Vanessa Brown Calder and Jordan Gygi
Housing prices remain high throughout the country, and policymakers in many places have acknowledged the need to expand housing supply to reduce prices and even combat homelessness. Accessory Dwelling Units (ADUs) provide one option for increasing housing supply without noticeably changing neighborhood aesthetics, since ADUs are typically secondary units that discreetly share a lot with a primary residence.
Fortunately, some states have relaxed regulation to make it easier for homeowners to construct ADUs. A few years have passed since California and Seattle, Washington have made reforms, so it possible to examine the impacts of reforms on units permitted and/or constructed. Early results from Portland, Oregon’s ADU reform are also worth reviewing.
California’s history with ADU reform began decades ago. In 1982, the state banned localities from explicitly outlawing ADU development, with some exceptions. However, localities were able to circumvent the law’s intent by enacting tough approval procedures. Though this was addressed in a 2002 bill that required non‐discretionary approval processes for ADUs, localities still managed to limit the number of ADUs permitted and built by implementing regulations that increased the cost of building an ADU. The result was an environment that technically allowed for ADU development but practically discouraged it.
The state addressed these issues in 2019 when the legislature passed a handful of bills meant to make it easier for people to build ADUs. For example, SB 9 authorized ADUs on land zoned for single or multi‐family housing and mandated that ADU projects be approved ministerially (non‐discretionarily) within 60 days. AB 671 required cities and counties to develop plans to increase the construction of ADUs as part of their overall housing plans. AB 68 barred localities from implementing minimum lot sizes, a common tool used to prevent the construction of ADUs. SB 13 eliminated impact fees for ADUs that are smaller than 750 square feet and barred localities from implementing owner‐occupancy rules for 5 years after implementation. These constitute just a few examples of the sweeping ADU‐related legislation passed by the state in 2019.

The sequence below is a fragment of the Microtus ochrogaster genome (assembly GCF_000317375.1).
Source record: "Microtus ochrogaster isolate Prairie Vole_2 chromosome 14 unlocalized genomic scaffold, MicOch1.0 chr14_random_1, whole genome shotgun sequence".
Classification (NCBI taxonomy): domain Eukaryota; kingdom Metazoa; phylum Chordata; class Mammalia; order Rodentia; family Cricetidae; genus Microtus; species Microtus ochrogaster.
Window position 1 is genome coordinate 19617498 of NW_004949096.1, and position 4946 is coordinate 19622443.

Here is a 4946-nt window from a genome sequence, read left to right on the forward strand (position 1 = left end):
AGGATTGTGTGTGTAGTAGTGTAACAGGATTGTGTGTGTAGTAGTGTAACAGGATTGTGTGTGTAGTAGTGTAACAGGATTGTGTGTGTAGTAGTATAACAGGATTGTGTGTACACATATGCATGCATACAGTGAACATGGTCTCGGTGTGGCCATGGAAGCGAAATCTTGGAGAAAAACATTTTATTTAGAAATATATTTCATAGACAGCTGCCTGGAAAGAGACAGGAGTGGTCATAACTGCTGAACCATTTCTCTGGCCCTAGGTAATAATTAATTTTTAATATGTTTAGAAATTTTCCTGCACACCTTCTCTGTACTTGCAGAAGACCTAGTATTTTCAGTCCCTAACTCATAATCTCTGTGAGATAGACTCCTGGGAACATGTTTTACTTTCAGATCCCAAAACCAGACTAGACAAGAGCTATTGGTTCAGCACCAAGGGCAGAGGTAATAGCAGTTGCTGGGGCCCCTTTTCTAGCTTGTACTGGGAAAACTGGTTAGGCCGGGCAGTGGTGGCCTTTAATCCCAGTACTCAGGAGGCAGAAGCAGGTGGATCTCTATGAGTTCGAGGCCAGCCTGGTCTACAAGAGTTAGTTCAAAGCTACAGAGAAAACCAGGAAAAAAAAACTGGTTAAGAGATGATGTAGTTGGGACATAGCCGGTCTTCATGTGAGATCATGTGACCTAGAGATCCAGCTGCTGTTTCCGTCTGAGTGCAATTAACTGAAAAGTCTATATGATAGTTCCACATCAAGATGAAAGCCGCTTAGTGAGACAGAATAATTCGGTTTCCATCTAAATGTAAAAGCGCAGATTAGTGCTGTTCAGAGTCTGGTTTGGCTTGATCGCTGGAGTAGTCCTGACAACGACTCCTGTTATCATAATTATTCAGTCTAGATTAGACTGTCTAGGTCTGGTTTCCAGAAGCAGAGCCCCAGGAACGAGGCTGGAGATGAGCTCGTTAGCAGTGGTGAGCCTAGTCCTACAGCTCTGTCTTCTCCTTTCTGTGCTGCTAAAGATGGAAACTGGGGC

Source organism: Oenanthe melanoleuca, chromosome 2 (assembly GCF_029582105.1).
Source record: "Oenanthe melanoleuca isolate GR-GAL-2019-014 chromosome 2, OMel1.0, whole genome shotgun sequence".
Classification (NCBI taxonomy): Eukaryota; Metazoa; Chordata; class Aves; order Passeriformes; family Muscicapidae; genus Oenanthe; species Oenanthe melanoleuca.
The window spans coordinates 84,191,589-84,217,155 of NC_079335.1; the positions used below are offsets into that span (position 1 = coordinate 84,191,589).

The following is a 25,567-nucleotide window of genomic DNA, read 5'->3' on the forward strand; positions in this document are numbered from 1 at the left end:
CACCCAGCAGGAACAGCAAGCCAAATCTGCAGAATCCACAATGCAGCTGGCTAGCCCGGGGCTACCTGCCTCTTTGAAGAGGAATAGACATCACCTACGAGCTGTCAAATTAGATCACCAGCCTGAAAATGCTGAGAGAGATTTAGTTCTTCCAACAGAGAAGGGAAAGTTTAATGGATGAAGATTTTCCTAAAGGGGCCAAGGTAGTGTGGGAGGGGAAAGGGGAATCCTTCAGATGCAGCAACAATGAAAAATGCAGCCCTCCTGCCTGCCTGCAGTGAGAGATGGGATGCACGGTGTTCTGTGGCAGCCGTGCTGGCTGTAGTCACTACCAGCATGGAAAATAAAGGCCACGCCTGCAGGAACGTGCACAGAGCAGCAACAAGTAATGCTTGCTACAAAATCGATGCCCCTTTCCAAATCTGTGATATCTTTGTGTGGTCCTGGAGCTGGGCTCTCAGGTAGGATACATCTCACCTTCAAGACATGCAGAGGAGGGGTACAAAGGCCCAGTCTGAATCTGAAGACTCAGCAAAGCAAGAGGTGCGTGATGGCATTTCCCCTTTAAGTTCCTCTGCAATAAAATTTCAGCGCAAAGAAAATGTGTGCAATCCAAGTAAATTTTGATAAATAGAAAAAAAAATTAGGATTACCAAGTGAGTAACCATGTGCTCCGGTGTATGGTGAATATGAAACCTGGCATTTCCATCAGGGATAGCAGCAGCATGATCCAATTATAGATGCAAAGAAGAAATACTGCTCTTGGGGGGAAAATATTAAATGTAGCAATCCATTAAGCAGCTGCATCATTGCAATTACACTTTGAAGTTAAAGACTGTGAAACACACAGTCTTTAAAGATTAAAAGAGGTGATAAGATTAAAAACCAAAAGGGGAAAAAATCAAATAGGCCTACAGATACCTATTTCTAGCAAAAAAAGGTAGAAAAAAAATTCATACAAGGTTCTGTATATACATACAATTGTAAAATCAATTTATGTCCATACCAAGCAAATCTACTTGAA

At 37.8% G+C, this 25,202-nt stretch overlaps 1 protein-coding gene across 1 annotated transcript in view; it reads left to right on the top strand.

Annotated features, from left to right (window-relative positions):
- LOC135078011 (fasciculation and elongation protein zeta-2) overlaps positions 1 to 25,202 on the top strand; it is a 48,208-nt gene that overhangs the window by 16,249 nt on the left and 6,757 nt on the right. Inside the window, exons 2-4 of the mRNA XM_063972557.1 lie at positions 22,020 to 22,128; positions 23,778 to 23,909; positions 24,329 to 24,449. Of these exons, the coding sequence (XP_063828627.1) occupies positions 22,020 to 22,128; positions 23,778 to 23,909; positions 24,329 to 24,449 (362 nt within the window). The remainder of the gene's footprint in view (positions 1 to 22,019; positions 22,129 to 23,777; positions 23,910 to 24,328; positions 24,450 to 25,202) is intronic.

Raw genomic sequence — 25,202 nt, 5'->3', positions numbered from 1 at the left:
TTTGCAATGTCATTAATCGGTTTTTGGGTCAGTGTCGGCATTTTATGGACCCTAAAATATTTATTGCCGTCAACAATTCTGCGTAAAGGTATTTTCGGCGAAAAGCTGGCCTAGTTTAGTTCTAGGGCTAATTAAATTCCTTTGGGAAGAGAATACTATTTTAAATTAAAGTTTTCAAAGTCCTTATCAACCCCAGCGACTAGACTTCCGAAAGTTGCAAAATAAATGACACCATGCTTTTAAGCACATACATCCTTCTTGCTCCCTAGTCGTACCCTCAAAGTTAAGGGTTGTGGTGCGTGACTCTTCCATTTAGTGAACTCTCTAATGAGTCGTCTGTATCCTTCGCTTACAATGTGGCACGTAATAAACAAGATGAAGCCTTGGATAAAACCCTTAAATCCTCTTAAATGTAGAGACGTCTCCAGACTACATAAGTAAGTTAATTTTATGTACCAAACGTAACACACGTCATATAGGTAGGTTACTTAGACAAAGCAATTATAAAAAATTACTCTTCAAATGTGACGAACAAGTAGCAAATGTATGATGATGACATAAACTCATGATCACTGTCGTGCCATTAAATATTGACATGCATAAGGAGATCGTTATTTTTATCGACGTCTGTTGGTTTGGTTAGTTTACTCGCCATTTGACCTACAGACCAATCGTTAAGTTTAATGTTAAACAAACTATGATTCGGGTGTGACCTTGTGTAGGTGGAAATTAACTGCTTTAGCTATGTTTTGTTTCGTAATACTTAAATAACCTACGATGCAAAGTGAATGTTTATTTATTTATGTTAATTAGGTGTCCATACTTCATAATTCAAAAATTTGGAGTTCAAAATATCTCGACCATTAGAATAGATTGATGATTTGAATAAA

The number of ADU permits granted in California increased greatly following the 2019 reforms. After staying relatively stable between 2019 and 2020, permits increased 61% between 2020 and 2021 (Figure 2). Between 2019 and 2022 the number of ADUs permitted grew 88%. Constructed ADUs follow the same general trend, rising from 5,852 in 2019 to 17,460 by 2022 (an almost 200% increase).
Housing affordability has been on the mind of Seattle officials for some time. In 2015, Mayor Ed Murray set a goal of creating 50,000 new homes in 10 years, 20,000 of which would be affordably priced. To aid in this effort, the Housing Affordability and Livability Agenda Advisory Committee was charged with studying the issue of housing and submitting policy recommendations that could help bolster supply. One of their recommendations was to “[b]oost production of accessory dwelling units and detached accessory dwelling units by removing specific code barriers that make it difficult to build ADUs and DADUs [detached accessory dwelling units].” It took several years, but the city eventually acted on this suggestion.